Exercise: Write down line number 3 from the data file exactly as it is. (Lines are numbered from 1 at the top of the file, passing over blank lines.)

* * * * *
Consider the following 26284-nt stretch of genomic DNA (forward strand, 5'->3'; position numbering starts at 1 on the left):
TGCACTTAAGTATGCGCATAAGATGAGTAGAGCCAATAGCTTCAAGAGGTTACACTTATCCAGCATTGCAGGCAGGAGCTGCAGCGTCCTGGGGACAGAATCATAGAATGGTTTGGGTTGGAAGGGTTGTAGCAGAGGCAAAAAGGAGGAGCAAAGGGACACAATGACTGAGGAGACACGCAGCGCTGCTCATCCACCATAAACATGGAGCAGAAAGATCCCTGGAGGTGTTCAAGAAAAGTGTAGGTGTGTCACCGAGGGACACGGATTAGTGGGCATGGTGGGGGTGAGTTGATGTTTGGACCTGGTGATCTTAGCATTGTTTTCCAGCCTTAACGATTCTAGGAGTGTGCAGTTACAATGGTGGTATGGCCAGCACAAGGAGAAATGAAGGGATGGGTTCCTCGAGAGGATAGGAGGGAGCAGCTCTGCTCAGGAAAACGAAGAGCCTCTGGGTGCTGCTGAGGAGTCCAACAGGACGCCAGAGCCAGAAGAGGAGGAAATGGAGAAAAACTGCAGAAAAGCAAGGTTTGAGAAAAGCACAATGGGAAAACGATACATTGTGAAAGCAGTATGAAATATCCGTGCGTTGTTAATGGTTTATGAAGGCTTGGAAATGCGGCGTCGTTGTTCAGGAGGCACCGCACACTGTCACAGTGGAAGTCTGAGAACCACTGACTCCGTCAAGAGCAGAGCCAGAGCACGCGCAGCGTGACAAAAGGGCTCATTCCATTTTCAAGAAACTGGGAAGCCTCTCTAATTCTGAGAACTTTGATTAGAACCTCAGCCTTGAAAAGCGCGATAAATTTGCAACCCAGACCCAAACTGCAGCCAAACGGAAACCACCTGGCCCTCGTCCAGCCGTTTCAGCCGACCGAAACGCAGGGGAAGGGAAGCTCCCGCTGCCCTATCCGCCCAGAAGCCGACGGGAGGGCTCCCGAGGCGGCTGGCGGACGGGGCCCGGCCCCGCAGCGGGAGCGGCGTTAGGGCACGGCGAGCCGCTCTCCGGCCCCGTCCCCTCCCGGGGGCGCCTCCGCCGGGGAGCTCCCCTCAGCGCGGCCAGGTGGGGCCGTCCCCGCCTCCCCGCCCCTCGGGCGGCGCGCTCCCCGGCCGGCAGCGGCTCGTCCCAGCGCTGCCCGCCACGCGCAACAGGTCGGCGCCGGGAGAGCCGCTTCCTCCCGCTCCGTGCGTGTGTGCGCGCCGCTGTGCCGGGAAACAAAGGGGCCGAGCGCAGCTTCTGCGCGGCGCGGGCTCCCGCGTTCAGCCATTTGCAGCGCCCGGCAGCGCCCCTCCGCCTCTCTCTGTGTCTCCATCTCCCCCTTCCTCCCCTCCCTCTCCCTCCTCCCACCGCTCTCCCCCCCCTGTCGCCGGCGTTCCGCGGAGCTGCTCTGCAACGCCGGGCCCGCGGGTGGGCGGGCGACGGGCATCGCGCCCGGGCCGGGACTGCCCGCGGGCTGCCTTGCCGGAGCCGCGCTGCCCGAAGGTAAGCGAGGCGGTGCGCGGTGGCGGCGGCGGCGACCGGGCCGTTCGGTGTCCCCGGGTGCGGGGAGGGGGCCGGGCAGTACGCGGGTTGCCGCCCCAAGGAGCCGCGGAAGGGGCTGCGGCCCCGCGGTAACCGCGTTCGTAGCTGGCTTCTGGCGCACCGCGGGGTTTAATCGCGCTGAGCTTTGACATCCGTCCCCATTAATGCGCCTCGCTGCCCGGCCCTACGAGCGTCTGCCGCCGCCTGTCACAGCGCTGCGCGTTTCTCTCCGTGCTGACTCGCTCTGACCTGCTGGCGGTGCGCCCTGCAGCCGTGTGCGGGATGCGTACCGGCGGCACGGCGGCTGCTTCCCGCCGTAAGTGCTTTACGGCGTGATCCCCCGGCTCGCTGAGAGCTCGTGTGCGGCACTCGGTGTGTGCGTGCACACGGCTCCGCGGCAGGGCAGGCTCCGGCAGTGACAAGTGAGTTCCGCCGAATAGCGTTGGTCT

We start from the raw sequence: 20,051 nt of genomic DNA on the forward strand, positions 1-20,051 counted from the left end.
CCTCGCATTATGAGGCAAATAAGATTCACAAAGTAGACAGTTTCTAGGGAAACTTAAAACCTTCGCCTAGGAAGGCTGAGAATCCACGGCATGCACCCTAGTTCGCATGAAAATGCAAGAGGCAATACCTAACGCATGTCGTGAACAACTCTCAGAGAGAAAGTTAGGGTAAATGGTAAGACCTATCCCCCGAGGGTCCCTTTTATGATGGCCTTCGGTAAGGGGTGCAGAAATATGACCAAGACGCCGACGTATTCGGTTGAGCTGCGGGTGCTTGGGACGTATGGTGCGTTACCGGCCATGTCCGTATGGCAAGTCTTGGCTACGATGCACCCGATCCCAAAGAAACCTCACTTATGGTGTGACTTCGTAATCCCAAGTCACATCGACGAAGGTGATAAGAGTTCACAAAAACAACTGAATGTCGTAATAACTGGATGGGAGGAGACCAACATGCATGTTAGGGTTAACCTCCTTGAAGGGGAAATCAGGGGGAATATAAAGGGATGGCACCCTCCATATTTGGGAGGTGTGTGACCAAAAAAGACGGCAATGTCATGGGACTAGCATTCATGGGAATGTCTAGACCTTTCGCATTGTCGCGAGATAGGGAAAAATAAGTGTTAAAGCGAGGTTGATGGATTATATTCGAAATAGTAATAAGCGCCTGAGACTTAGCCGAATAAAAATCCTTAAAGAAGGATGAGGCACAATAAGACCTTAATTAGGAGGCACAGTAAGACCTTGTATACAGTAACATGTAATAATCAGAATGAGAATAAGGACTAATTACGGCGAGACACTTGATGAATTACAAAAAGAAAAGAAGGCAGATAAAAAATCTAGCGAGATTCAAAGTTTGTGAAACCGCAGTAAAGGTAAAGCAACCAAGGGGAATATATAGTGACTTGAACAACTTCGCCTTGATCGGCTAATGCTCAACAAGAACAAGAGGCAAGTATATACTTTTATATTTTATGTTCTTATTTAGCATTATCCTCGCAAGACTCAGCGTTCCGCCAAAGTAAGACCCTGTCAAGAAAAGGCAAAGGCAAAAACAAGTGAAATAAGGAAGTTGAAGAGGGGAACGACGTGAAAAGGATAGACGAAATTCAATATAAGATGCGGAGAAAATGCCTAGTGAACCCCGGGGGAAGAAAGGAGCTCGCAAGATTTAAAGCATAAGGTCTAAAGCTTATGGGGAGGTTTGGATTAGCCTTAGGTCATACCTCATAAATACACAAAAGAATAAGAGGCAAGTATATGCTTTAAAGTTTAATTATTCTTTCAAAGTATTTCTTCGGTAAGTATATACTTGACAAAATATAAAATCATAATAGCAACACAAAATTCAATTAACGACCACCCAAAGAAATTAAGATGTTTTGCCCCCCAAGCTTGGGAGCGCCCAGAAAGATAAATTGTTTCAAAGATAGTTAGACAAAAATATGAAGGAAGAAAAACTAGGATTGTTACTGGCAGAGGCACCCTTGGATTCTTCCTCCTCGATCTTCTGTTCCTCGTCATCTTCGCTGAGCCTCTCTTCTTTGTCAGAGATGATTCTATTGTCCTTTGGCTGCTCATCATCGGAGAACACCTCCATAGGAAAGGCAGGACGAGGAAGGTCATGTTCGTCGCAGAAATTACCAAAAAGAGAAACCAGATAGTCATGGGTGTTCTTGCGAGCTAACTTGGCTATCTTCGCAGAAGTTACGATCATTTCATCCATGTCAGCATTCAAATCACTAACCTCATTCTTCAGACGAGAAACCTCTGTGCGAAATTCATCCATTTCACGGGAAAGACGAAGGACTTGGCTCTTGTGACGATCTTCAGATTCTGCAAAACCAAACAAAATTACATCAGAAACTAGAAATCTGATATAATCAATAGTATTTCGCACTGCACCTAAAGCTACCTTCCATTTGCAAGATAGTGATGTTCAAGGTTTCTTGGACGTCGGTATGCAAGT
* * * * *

We start from the raw sequence: 20,051 nt of genomic DNA on the forward strand, positions 1-20,051 counted from the left end.